Nézőpont Intézet organised a conference under the title „Poland Voted” on 22 October. Speakers at the event included former Hungarian Foreign Minister János Martonyi, President of the Instytut Wolności Igor Janke and Deputy State Secretary of the Hungarian Ministry of Foreign Affairs and Trade Ferenc Kumin.

In his opening address former Foreign Minister János Martonyi explained that the political cliché of countries having no friends only interests was not true of the relationship between Hungary and Poland. He recalled that it was the two peoples’ common historical experience that borders of the state and the nation did not necessarily coincide. The school of thought that brings national sovereignty to the fore, still characterising the two countries today, originates from this experience. He pointed out that being Central European was a kind of common destiny, in which the relationship between the Hungarian and Polish peoples was an important factor. In his view, the thirty years since the change of regime have brought the two countries closer together.

Nézőpont Group CEO Ágoston Mráz drew attention to the symbolic nature of the timing of the event emphasising that 22 October was Pope St John Paul II Memorial Day while 23 October was the anniversary of the 1956 Revolution. In his view, beyond symbolic persons and events connecting the two countries there are still political issues, in which there is full agreement between Warsaw and Budapest. These include protection of the family and Christian values, and the issue of immigration. He added that in the near future there would be a number of issues that could prove the strength of the bond, such as the enlargement of the European Union, relations with Russia and Ukraine, the issue of resettlement quotas or EU funds being subject to the rule of law. In connection with the latter he drew attention to the concept of the self-defending rule of law, a category describing the constitutional system of both countries. Both countries wanted a strong Europe but not a Europe of strongmen, he added.

Nézőpont Intézet senior analyst Márk Lajtai called attention to the fact that the 2020 presidential elections carried more significance than usual, as the head of state would be able to seriously hinder the realisation of the government’s legislative program by exercising his veto right.  Nézőpont Intézet analyst Mihály Rosonczy-Kovács recalled that although the victory of the Law and Justice (PiS) party had looked certain from Hungary, the outcome of the election remained open until the final phase of the campaign. Jarosław Kaczyński’s well-built strategy had been vital for the victory of his party. Although the ruling party had achieved a victory of historical proportions, it was not entirely satisfied that it only had a narrow majority in the Sejm and a minority in the Senate despite its high social support, he added. At the same time the Upper House can only slow down but not hinder legislative work.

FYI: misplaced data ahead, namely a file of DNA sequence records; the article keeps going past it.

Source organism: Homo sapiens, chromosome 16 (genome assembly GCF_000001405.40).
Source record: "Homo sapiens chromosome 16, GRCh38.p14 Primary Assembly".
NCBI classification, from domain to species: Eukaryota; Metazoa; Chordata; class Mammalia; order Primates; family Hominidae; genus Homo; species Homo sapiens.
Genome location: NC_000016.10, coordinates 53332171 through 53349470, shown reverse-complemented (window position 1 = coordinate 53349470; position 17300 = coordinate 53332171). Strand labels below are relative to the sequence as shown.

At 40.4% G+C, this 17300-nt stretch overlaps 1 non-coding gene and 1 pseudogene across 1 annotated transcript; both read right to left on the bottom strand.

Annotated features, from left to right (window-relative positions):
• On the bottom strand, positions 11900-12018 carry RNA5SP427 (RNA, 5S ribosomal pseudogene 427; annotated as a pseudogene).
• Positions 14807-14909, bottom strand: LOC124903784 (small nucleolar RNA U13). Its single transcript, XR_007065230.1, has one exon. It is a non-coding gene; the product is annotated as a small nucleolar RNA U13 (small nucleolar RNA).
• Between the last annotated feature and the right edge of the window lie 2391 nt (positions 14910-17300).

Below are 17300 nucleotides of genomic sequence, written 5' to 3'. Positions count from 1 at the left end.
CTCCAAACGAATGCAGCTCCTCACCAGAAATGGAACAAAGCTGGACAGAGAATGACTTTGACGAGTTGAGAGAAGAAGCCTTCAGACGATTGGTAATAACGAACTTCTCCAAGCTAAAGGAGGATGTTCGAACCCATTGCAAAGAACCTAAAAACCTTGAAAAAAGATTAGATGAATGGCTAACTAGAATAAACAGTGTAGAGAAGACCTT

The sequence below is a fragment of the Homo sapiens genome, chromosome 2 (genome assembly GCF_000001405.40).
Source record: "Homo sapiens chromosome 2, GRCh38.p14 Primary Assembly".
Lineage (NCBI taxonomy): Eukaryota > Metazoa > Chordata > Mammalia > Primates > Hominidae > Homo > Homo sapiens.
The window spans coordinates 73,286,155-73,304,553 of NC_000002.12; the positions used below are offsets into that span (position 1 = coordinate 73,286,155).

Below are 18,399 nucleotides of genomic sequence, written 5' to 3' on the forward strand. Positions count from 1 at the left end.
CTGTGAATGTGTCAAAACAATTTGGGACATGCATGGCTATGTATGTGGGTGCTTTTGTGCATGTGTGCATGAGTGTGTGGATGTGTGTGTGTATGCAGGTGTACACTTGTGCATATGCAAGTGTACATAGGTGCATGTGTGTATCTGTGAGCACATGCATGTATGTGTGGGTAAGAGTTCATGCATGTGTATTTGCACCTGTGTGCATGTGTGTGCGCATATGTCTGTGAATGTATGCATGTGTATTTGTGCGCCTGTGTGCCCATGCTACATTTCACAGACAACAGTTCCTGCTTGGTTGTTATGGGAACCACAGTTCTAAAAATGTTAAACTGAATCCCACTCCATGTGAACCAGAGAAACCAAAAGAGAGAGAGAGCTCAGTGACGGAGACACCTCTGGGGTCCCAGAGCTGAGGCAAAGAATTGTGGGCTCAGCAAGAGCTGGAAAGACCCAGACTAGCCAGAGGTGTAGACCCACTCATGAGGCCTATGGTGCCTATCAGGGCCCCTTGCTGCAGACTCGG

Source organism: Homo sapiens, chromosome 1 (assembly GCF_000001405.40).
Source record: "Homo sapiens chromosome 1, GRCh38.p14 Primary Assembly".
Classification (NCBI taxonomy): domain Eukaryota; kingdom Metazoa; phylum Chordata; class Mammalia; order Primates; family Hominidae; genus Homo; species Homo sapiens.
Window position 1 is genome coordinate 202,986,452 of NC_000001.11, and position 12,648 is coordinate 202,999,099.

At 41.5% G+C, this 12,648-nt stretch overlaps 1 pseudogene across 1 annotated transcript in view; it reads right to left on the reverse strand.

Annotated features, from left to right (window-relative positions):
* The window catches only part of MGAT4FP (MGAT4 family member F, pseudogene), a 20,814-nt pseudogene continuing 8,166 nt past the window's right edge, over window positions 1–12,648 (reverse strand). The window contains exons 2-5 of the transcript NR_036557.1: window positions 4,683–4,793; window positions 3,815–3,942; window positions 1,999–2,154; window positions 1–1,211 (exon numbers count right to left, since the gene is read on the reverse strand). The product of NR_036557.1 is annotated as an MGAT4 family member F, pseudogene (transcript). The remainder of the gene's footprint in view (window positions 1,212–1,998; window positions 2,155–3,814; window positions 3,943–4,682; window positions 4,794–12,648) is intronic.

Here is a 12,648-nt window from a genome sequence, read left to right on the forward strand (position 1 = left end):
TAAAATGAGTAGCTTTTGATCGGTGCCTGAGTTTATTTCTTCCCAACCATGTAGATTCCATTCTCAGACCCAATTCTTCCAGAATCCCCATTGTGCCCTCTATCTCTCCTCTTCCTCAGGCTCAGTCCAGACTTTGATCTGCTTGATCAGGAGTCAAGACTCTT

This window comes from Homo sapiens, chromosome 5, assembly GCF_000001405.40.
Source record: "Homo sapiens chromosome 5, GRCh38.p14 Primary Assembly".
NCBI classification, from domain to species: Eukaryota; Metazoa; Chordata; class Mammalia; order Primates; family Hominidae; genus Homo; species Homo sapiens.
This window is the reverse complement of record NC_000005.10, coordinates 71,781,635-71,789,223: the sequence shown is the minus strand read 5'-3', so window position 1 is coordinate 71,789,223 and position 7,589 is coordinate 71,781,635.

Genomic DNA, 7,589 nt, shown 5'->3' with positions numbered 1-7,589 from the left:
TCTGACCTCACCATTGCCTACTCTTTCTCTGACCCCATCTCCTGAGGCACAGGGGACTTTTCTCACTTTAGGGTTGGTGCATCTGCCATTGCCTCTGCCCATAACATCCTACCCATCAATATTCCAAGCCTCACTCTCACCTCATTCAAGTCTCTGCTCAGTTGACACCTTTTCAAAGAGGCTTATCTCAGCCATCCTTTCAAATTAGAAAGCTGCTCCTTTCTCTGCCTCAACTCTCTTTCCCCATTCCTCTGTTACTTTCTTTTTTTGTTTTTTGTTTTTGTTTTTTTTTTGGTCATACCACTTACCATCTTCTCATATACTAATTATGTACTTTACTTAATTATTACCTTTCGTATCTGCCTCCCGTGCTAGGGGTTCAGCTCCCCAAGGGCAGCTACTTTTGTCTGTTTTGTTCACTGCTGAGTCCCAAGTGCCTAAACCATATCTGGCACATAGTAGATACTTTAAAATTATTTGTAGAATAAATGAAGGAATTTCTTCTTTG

President of the Instytut Wolności Igor Janke viewed the situation similarly and thought that all had gained something with the election yet no one was completely satisfied. In his opinion the argument made by many that PiS was only able to win because it gave people money was wrong. More importantly, he believed that the ruling party had been able to reach out to people who were previously not involved in politics and were made to feel like second class citizens by the way the ruling elites approached them. „PiS has given these people dignity”, said the Polish analyst. Ferenc Kumin noted that Hungary’s diplomatic relations with Poland had always been particularly active, with over ten bilateral ministerial meetings held over the past year, which was a notably high number. The Deputy Secretary of State at the Hungarian Ministry of Foreign Affairs and Trade also said in his presentation that PiS had won in a high voter turnout election and was able to govern with a strong social mandate.

It was mentioned during the roundtable discussion concluding the conference that Central European countries should work closely together at the economic level as well. At any negotiating table around the world, the V4 with a population of 65 million would be easier for partners to interpret than any of its member countries individually, Ferenc Kumin pointed out. Igor Janke also called attention to the fact that Central Europe was the most dynamically developing economic region in the world, alongside South Korea and East Asia.